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Concerns raised over Native school mascots | News

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Concerns raised over Native school mascots
News, Schools
Concerns raised over Native school mascots

The Nezperce Joint School District #302 has received a letter from Nez Perce Tribal Executive Committee Chairman Silas Whitman requesting that the district consider changing its mascot of "Indians." Meanwhile, the NPTEC also wrote a letter of support for a Lapwai woman's request that Sacajawea Junior High School's mascot be changed from "Braves."

According to Nezperce Superintendent Doug Flaming, the district has started the discussion related to the request to change the mascot. "Input from students, patrons and community leaders will be obtained to assist with the decision making. Communication with the Tribe will be a vital part of the decision making process," he says.

Flaming says that the district values its relationship with the Tribe and the partnerships through grants and scholarships that the district has had with the Tribe that have benefited the children in our community. "The request will be considered and discussed at length before a final decision is made related to the request."

Lewiston School District No. 1 Superintendent Robert Donaldson told KXLY that since the request/concern was brought up by Alaina Capoeman during a public comment portion during last night's school board meeting, they did not discuss it as a board. "The board is not insensitive to the concerns that are brought up," he says, adding that there was a good possibility that they will put it on an agenda to discuss in the future.

Capoeman, who is a citizen of the Quinault Nation, has a 13-year-old son who attends Sacajawea Junior High School. She says when she was younger, spending a year of high school in Washington, D.C. and the NFL's Washington Redskins football team made an impression on her about the negative impact of Native American mascots.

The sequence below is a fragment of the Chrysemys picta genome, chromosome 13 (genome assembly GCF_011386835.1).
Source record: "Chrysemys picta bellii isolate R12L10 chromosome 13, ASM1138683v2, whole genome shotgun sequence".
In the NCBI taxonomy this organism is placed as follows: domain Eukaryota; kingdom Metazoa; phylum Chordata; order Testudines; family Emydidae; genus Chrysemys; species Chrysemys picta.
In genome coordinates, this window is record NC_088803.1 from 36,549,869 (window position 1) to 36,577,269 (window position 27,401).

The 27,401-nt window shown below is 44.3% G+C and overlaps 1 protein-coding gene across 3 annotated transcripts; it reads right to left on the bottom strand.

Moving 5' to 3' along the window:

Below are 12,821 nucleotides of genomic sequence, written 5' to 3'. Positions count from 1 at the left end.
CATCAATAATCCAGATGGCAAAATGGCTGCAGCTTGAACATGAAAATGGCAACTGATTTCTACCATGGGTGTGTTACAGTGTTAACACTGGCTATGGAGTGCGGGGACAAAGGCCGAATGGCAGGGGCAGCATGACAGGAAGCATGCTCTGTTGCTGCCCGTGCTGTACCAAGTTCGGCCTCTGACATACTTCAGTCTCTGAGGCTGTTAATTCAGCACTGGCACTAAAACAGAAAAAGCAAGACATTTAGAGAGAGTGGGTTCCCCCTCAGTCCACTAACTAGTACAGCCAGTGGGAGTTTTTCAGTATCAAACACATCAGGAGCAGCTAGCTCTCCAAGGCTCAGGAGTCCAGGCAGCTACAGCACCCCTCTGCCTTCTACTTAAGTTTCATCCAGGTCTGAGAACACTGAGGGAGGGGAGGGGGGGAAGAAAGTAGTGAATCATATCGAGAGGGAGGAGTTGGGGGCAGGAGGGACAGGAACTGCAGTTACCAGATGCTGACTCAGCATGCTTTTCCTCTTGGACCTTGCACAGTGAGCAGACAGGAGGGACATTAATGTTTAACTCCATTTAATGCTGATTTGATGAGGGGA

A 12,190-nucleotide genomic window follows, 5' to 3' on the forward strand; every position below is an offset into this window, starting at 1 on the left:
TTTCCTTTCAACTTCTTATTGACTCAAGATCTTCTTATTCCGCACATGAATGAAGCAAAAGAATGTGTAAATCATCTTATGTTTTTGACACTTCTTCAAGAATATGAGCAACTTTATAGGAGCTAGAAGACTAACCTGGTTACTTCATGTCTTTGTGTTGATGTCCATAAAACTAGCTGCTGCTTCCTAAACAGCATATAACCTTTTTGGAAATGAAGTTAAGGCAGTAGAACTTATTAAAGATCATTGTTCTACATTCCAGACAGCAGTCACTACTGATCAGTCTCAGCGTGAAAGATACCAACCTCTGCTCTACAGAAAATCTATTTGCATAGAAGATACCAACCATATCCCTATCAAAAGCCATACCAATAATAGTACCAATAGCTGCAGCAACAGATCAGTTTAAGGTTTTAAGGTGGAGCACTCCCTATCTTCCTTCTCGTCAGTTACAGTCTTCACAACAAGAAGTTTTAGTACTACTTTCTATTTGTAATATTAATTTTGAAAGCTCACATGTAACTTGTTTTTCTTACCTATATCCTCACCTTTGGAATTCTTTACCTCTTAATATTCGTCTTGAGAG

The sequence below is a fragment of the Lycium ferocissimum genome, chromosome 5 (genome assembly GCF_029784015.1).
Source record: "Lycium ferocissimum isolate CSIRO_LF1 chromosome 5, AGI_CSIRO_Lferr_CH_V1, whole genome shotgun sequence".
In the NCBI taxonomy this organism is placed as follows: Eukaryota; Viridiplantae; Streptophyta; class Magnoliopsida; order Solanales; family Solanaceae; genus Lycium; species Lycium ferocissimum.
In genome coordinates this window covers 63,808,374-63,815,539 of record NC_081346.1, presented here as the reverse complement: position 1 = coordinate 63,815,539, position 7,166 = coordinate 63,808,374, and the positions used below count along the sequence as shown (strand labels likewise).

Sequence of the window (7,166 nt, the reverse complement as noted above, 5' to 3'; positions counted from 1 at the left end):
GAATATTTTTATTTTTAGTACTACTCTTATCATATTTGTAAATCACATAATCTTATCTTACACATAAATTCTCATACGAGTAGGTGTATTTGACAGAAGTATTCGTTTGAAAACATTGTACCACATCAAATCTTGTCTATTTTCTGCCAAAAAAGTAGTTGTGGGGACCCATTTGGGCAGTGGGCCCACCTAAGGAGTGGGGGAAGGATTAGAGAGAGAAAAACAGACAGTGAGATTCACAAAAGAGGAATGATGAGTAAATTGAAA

"It is important to me that my children grow up with their cultures and practice their traditions. Some of the images the Sacajawea Junior High use are stereotypes and offended me. Teenagers struggle with identity and self image, native students more so especially when they attend predominantly caucasian schools," Capoeman says.

Capoeman started looking into how the the junior high chose the mascot and the history of the school. "It looked to me like they wanted to be appropriate and do the right thing," she says in regard to the mascot being changed in the 1970's from "Savages."

But she wants the school district to change the current mascot of "Braves."

"I spoke to the Nez Perce Tribe Human Resources sub-committee asking them for a letter of support. They agreed and the full Nez Perce Tribal Executive Committee voted to also sent one to the Nezperce School District asking them to retire their "Indian's" mascot, logo and behaviors associated with the mascot. Next I presented to the YWCA board of directors, they sent a letter of support. I contacted a couple faith based leaders and the Rev'd Gretchen Rehberg of The Episcopal Church of the Nativity wrote a letter to the school board. Pastor Jack Pea of the Methodist Church in Lapwai is also supportive of my efforts," she says.

Capoeman says she is currently working with the art teacher, the principal, and a Nez Perce artist to re-do the mural in the hallway at Sacajawea Junior High School.

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